Review: EA Sports UFC 2
After grabbing the licence from THQ back in 2012, Electronic Arts took the fight to the Octagon, with a convincing first start with EA Sports UFC. Now If you are reading this test, I assume that you are a fan of discipline… or a curious newcomer, trying to get an idea about UFC games in general. In any case, EA Sports UFC 2 is as good as the first game released, and its newly added content will keep you busy for hours
EA Sports UFC 2 remains undeniably as beautiful as ever, especially through the insane details on modeling fighters, which are almost true to the real-life ones. I mean, you should see the attention to details, from the beads of sweat sliding on the skin of fighters, the injuries and bruises that build up after each rounds, but also heavy cuts and bloody teeth. Same goes for the animations: blows whether from fists or feet, as well as the grappling/wrestling locks, are insanely realistic, with their pure muscle details.
The physics engine reacts very well, even if small bugs are noteworthy, for example when my fighter gets grounded after missing a kick, and get destabilized by my opponent with a missed shot. Nevertheless, it is clear that the blows can be very spectacular, like the Knock-Outs, which have also been revised and are just as impressive as in real UFC broadcast. Of course, there is life outside the octagon with the audience, the judge and the infamous Bruce Anthony Buffer. Their 3D modelling are correct, even if don’t catch your attention, but they are always very motivating when chanting the name of our fighter, which helps to significantly enhance the immersion. UFC 2 is also technically more successful than its predecessor, even if the aliasing remain, but fortunately nothing inherently troublesome. There’s some framerate drops that I also experienced during some fights, but again not enough times to taint the intense fighting. In short, the focus is an impacting and impressive visual rendering.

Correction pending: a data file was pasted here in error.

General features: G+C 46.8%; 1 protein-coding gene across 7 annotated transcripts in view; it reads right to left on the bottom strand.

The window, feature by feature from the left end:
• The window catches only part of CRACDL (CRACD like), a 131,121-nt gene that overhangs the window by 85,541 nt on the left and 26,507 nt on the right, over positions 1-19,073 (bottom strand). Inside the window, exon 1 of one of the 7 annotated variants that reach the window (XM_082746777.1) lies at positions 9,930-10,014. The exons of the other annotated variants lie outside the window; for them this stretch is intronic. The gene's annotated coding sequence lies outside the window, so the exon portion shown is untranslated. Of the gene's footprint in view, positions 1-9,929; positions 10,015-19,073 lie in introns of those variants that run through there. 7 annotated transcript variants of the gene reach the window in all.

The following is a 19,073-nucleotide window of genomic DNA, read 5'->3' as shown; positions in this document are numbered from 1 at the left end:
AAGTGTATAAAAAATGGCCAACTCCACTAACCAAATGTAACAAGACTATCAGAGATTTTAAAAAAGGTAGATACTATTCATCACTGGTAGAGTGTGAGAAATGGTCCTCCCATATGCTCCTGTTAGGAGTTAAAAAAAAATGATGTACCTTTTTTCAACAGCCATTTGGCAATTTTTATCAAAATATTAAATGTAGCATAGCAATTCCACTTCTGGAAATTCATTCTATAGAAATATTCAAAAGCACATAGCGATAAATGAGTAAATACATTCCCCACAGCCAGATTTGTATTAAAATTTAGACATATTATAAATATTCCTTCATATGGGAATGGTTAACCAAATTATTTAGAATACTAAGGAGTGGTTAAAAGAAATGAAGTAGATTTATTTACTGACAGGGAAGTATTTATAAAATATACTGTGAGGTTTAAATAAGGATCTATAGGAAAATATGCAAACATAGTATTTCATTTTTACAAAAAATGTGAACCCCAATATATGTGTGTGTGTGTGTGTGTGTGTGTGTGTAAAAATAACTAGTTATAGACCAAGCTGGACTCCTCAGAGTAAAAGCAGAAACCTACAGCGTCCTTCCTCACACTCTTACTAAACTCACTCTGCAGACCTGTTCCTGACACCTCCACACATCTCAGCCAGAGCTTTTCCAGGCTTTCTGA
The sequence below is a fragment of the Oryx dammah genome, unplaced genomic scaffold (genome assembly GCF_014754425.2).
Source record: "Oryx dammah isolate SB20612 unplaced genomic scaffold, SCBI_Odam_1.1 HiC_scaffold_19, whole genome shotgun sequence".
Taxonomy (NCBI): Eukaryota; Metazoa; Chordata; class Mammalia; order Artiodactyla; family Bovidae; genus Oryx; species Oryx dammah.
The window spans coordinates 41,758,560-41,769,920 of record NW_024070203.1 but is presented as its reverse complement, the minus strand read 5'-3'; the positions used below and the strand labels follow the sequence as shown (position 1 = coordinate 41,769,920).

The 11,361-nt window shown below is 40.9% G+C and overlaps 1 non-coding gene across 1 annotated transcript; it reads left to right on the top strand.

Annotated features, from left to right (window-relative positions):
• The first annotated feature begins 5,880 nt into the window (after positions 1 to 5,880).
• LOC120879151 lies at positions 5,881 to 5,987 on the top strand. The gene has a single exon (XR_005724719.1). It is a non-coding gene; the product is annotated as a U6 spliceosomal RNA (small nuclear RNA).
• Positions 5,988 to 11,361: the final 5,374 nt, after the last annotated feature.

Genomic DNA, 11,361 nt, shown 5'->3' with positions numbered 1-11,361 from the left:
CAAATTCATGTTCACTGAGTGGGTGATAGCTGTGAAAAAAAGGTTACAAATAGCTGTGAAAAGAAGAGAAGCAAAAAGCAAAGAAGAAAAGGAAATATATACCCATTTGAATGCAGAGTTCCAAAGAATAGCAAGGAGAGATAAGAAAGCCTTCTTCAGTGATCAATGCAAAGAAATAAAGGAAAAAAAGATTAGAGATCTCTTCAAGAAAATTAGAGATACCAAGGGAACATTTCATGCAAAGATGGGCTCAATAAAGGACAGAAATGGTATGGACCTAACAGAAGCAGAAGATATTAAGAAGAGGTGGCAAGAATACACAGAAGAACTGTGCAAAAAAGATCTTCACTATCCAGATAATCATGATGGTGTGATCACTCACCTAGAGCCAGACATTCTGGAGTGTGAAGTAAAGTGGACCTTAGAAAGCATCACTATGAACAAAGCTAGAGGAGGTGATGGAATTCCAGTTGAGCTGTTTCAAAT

Like in the demo that is available on PlayStation Network and Xbox Live, the game first boot up with the iconic battle between Robbie Lawler and Rory MacDonald during UFC 189. A good introduction to the title, and returning players will not feel disoriented by the gameplay and mechanics of EA Sports UFC 2, as it remains similar to its predecessor. Whether it’s the HUD or the submission system, nothing new or changing, but doesn’t stop us from saying that its effective, even if it lacks significant novelties.
Without going into details in gameplay, we have the same old available hits (feet or fists), the grappling and submissions. These are all factors that you need to master, because the title does not play the same way as a simple fighting game, and you’ll need to hit your assailant with fists and feet, on the ground by pounding into place, or attempting a submission. For the uninitiated, an adjustment period is necessary to control these different phases of gameplay, but you could always use the training mode, which allows to learn and master all situations in the sport.